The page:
Chasing clouds in Antarctica: cool stories from a physics graduate

It’s a novel way to escape the heat, but credit to physics graduate Tom Chambers who spent his summer exploring clouds in Antarctica.

Tom travelled to Davis Station to deploy atmospheric measurement instruments to understand the role of clouds and precipitation in the Earth’s climate system.

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I’ve always been curious about how natural systems work and I find the many mysteries and unsolved problems within this area to be deeply fascinating.

The Earth’s atmosphere hosts a wide range of complex and beautiful phenomena which can help us to understand the fundamental processes that lead to their formation. Understanding of these processes is crucial to overcoming important issues such as climate change and the forecasting of extreme weather events.

Over the past summer, I travelled to Davis Station, Antarctica. The aim was to deploy some atmospheric measurement instruments that we have developed as part of an international program to understand the role of clouds and precipitation in the Earth’s climate system.

Clouds are currently one of the largest sources of uncertainties in climate models and this is especially the case over the Southern Ocean and Antarctic regions.

Clouds in this part of the world contain significant mixtures of ice and super cooled liquid water that is not accurately represented in models.

My research investigates the microscopic processes that occur inside of clouds such as the growth of ice crystals and water droplets and the role of turbulence in their formation.

To do this we have developed a laser-based instrument that can make 3D holograms of these tiny cloud particles. This allows us to measure the shape, size and clustering of these particles which can be used in improving climate and weather models.

By comparing our surface precipitation observations to instruments that our capable of measuring high into the atmosphere, we can begin to build an understanding of the full life cycle of clouds and better represent them within climate models.

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A shimmering Aurora Australis lights the skies above us aboard the Aurora Australis icebreaker.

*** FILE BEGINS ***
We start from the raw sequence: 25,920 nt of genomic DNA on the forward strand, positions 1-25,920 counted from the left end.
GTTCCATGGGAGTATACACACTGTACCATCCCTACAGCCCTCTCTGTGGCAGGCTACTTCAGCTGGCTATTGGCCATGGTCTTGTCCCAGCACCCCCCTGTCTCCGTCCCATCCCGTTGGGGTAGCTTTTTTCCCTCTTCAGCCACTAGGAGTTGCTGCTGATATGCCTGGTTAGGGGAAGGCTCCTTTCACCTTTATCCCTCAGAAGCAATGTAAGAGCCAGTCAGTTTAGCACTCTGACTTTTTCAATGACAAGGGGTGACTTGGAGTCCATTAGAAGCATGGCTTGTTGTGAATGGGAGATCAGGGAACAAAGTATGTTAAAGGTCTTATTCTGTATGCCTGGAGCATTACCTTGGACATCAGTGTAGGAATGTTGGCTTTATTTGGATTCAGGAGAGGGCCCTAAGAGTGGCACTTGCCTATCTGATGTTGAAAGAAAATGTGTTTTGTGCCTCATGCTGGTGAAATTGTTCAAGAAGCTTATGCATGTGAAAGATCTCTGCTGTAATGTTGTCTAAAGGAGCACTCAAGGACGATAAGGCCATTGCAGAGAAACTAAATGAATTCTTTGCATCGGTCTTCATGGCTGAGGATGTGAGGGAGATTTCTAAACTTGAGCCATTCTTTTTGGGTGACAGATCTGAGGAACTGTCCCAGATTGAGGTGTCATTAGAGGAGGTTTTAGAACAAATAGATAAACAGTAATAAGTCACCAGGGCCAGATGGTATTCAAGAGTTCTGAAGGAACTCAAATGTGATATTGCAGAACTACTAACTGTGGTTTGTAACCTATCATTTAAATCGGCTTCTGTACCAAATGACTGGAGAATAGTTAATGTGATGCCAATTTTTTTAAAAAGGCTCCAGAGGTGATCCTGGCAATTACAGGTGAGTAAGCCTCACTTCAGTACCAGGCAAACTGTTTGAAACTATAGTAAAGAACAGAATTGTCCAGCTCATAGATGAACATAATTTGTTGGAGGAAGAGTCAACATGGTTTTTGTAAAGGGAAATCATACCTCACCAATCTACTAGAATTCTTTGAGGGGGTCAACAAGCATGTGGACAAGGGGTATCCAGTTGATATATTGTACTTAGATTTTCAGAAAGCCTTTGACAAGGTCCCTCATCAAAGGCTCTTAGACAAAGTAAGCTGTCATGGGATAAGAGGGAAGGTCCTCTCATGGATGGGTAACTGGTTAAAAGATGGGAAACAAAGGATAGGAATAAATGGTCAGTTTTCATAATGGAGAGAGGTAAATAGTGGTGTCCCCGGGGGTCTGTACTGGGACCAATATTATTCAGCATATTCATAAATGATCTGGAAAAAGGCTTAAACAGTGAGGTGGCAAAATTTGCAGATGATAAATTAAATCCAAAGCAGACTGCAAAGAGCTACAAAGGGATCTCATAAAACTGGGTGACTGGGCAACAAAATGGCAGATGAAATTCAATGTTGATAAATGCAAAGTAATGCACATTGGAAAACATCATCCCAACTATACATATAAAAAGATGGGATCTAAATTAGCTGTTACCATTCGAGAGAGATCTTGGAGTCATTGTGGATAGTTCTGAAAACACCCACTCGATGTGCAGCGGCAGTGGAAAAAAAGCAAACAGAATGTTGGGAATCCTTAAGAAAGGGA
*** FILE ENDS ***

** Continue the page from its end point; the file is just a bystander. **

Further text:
Tom Chambers physics instruments

Some of the instruments installed at Davis Station as part of our observation campaign. LIDAR image credit: Andrew Klekociuk, Australian Antarctic Division

The Antarctic trip

To get to Antarctica we spent two weeks on the ice-breaking vessel Aurora Australis. We deployed our instruments on the ships railing to measure precipitation over the course of this voyage.

Our instruments were located alongside a suite of other instruments from a range of research organisations which will help to improve our understanding of this complex part of the planet.

We were lucky enough to observe many beautiful distractions along the way ranging from leopard seals to a stunning Aurora Australis lighting the skies above us.

On reaching Davis Station, Antarctica, we moved our instruments onto specifically built measurement platforms and much of our time was spent installing an extensive range of instruments around the station limits.

Some of these instruments are pictured below, including a high-powered laser that can measure directly inside of clouds developed by the Australian Antarctic

Division and a flux tower for measuring snow drift properties along with a scanning precipitation radar provided by our Swiss collaborators from École polytechnique fédérale de Lausanne (EPFL).

Davis Station is a particularly dry part of the world and so we will leave our instruments there for the coming year to build up an understanding of this crucial link within the Earth’s atmospheric system.

While we were on the mainland, we had the chance to see some really beautiful landscapes and animals such as the nesting Adelie Penguins.

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Nesting Adelie penguins on Gardner Island, a short walk over the frozen sea ice from Davis Station.

What’s next?

Now that we have returned to noticeably warmer circumstances, our next step will be to deploy our instruments on a weather balloon to measure directly inside of the clouds. Such measurements could be performed routinely to provide a significant increase in the amount of available data as the current approach is to run dedicated aircraft campaigns which can be quite expensive.

We will also be analysing the data from the Antarctic instruments that gets sent back to us over the next year. We will also analyse the data from observations of another campaign last year in the Snowy Mountains.

My time in Antarctica was a thoroughly rewarding opportunity for me. The observations over this campaign are truly unique and the discoveries that this can lead to are quite exciting. I encountered a range of breath-taking sights and the amazing people that I got to know made the experience truly incredible.

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